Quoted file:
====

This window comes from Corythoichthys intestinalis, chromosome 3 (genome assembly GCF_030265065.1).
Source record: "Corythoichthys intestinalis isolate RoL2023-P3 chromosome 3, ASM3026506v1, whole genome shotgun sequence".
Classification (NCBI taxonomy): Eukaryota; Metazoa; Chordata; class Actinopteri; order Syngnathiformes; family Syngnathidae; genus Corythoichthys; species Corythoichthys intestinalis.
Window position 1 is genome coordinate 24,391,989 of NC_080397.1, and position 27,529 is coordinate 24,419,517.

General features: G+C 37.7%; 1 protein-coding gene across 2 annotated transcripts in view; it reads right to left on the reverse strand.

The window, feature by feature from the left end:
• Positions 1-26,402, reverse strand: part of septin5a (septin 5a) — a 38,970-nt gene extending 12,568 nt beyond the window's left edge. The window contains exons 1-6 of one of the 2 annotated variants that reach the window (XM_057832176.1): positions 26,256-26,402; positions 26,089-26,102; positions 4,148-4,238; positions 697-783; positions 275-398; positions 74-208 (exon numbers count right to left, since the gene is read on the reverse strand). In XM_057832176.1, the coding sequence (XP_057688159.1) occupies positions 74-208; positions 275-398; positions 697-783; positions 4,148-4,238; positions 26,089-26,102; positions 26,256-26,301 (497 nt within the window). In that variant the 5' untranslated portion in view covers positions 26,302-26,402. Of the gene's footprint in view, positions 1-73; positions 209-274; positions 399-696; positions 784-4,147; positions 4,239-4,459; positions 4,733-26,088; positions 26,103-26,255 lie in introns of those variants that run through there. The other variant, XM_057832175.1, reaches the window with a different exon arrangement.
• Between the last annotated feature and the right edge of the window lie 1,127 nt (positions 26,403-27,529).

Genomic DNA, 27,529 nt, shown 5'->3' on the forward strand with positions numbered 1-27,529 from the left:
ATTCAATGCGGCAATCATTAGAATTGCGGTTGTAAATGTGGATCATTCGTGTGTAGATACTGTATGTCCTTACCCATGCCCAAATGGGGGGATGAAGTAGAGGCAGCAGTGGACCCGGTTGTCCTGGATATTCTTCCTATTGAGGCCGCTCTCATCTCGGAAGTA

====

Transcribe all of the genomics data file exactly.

This window comes from Corythoichthys intestinalis, chromosome 3 (genome assembly GCF_030265065.1).
Source record: "Corythoichthys intestinalis isolate RoL2023-P3 chromosome 3, ASM3026506v1, whole genome shotgun sequence".
Classification (NCBI taxonomy): Eukaryota; Metazoa; Chordata; class Actinopteri; order Syngnathiformes; family Syngnathidae; genus Corythoichthys; species Corythoichthys intestinalis.
Window position 1 is genome coordinate 24,391,989 of NC_080397.1, and position 27,529 is coordinate 24,419,517.

General features: G+C 37.7%; 1 protein-coding gene across 2 annotated transcripts in view; it reads right to left on the reverse strand.

The window, feature by feature from the left end:
• Positions 1-26,402, reverse strand: part of septin5a (septin 5a) — a 38,970-nt gene extending 12,568 nt beyond the window's left edge. The window contains exons 1-6 of one of the 2 annotated variants that reach the window (XM_057832176.1): positions 26,256-26,402; positions 26,089-26,102; positions 4,148-4,238; positions 697-783; positions 275-398; positions 74-208 (exon numbers count right to left, since the gene is read on the reverse strand). In XM_057832176.1, the coding sequence (XP_057688159.1) occupies positions 74-208; positions 275-398; positions 697-783; positions 4,148-4,238; positions 26,089-26,102; positions 26,256-26,301 (497 nt within the window). In that variant the 5' untranslated portion in view covers positions 26,302-26,402. Of the gene's footprint in view, positions 1-73; positions 209-274; positions 399-696; positions 784-4,147; positions 4,239-4,459; positions 4,733-26,088; positions 26,103-26,255 lie in introns of those variants that run through there. The other variant, XM_057832175.1, reaches the window with a different exon arrangement.
• Between the last annotated feature and the right edge of the window lie 1,127 nt (positions 26,403-27,529).

Genomic DNA, 27,529 nt, shown 5'->3' on the forward strand with positions numbered 1-27,529 from the left:
ATTCAATGCGGCAATCATTAGAATTGCGGTTGTAAATGTGGATCATTCGTGTGTAGATACTGTATGTCCTTACCCATGCCCAAATGGGGGGATGAAGTAGAGGCAGCAGTGGACCCGGTTGTCCTGGATATTCTTCCTATTGAGGCCGCTCTCATCTCGGAAGTA